Summary for the Busy Executive: Searing.
Like most conductors whose recording careers took place largely before the stereo era, Mitropoulos has faded a bit. A pioneer Mahler advocate and a strong champion of Modernism, including Schoenberg and his followers as well as young composers of all stripes, Mitropoulos committed to every project he undertook. His style, and much of his repertoire, passed down to the young Leonard Bernstein (before he became Profound), who succeeded him as director of the New York Philharmonic. I doubt Bernstein would have discovered Mahler quite so quickly without him. Mitropoulos lived ascetically in cheap hotels and gave away much of his money to young artists in need. His dedication earned him the title of "The High Priest of Music."
Mitropoulos tried to wring the last drop of emotional juice from each and every work. He was especially effective in opera, particularly Verdi and Puccini, and he brought a dramatic sensibility to the concert stage. Sounds a lot like Bernstein already. Bernstein, however, always puffed himself as a protégé of Koussevitzky, but he had much more in common musically with Mitropoulos, who tended to paint with a much broader brush.
This CD is yet another entry in Sony's Great Performances series. I had the original LP of the Romeo and Juliet music, my introduction to the work, and from the opening measures – those thick, thick chords and the swaggering main theme representing the oppressive quarrel between the Capulets and the Montagues – it blew me away. I've since heard other performances that in their own way pleased me equally well, including those by my beloved Cleveland Orchestra, but this has always held a special place in my memory. The best parts of it are the quick dances; the weakest, the meditative ones, like the balcony scene. One high point, the death of Tybalt, strikes me, especially under Mitropoulos's direction, as one of the scariest pieces of music I know. Manic strings scurry about as Romeo and Tybalt take swords to each other. Much of the number exhilarates, as if the act of fighting is in itself wonderful. The death stroke falls over the music like heavy black gunk – grotesquerie carried to Expressionist levels.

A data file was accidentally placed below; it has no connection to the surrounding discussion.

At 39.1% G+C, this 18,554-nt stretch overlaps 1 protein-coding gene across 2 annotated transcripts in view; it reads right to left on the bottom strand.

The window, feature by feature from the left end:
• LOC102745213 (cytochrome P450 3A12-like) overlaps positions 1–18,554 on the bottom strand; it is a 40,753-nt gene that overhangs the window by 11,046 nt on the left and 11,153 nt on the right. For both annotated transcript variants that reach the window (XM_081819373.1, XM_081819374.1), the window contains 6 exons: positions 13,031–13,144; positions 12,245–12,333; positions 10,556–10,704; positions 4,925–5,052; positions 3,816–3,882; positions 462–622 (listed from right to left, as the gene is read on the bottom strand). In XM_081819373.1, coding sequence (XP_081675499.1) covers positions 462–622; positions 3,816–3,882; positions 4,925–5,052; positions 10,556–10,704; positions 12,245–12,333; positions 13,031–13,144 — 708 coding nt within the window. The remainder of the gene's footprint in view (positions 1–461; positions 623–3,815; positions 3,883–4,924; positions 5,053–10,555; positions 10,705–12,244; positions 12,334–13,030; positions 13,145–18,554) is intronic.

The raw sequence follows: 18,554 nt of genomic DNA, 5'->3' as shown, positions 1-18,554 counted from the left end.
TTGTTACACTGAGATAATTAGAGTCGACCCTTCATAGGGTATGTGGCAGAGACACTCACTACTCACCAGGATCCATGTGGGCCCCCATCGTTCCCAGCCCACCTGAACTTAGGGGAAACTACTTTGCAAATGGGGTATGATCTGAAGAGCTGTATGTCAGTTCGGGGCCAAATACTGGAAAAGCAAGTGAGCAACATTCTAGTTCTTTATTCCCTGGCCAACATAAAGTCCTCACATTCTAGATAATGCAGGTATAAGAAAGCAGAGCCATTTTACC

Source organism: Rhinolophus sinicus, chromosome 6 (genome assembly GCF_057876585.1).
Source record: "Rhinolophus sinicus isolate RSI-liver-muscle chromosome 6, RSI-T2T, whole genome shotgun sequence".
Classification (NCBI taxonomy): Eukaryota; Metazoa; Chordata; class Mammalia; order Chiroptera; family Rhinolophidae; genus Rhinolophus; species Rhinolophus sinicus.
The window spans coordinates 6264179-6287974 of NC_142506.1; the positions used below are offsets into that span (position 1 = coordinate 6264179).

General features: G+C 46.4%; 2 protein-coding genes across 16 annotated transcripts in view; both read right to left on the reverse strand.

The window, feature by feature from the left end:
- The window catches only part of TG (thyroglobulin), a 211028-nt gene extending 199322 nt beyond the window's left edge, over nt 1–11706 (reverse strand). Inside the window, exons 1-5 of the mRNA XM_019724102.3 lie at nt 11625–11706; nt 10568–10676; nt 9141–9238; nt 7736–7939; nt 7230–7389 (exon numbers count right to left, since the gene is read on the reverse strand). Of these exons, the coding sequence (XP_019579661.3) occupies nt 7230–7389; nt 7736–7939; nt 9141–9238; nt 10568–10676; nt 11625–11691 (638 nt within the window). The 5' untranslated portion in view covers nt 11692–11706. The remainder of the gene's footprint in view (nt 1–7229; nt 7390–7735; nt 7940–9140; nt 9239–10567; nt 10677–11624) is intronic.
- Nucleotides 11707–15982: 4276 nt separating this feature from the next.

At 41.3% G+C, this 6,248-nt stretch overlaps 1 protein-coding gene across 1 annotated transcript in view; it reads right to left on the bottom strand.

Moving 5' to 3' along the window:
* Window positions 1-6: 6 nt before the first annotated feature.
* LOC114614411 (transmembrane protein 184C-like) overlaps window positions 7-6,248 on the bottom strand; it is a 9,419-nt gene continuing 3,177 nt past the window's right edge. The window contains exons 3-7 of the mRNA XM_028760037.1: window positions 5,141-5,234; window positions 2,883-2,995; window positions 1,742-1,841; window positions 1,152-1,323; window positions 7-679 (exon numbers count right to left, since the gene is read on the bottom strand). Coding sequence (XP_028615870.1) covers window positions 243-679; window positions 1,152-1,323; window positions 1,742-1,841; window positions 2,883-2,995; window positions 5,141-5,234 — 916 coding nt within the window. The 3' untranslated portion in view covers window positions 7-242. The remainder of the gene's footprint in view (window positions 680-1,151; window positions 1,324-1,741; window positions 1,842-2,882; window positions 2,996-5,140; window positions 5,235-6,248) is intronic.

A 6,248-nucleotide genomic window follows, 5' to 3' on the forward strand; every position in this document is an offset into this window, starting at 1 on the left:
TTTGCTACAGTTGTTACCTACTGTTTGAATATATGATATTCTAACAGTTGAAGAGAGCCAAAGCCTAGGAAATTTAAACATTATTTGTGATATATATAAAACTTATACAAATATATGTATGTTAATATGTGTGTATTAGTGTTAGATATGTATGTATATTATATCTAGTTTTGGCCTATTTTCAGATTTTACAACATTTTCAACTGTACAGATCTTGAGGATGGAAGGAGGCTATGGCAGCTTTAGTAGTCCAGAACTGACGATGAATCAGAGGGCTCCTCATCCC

The Mussorgsky Night on Bald Mountain, done in the Rimsky-Korsakov version, suffers a bit from the Philharmonic itself. At this point in its history, the Philharmonic may have ranked as the laziest major orchestra in the country, relying on its name. Attacks are spongy, not what you want in a piece that should whip up excitement. It's as if the left half of the stage is in a tenth-of-a-second time warp from the right half. It's not a bad performance, but you could do better, like Reiner and the Chicago. The same holds for the Kije suite. I'd recommend for the latter Szell and the Cleveland, naturally.
The sound, from the late mono and early stereo eras (1956 and 1957) still holds up, but of course it doesn't impress you like the latest DG Wunderbar. "Great Performances?" The Romeo and Juliet, definitely. The rest are merely quite good.
Copyright © 2008, Steve Schwartz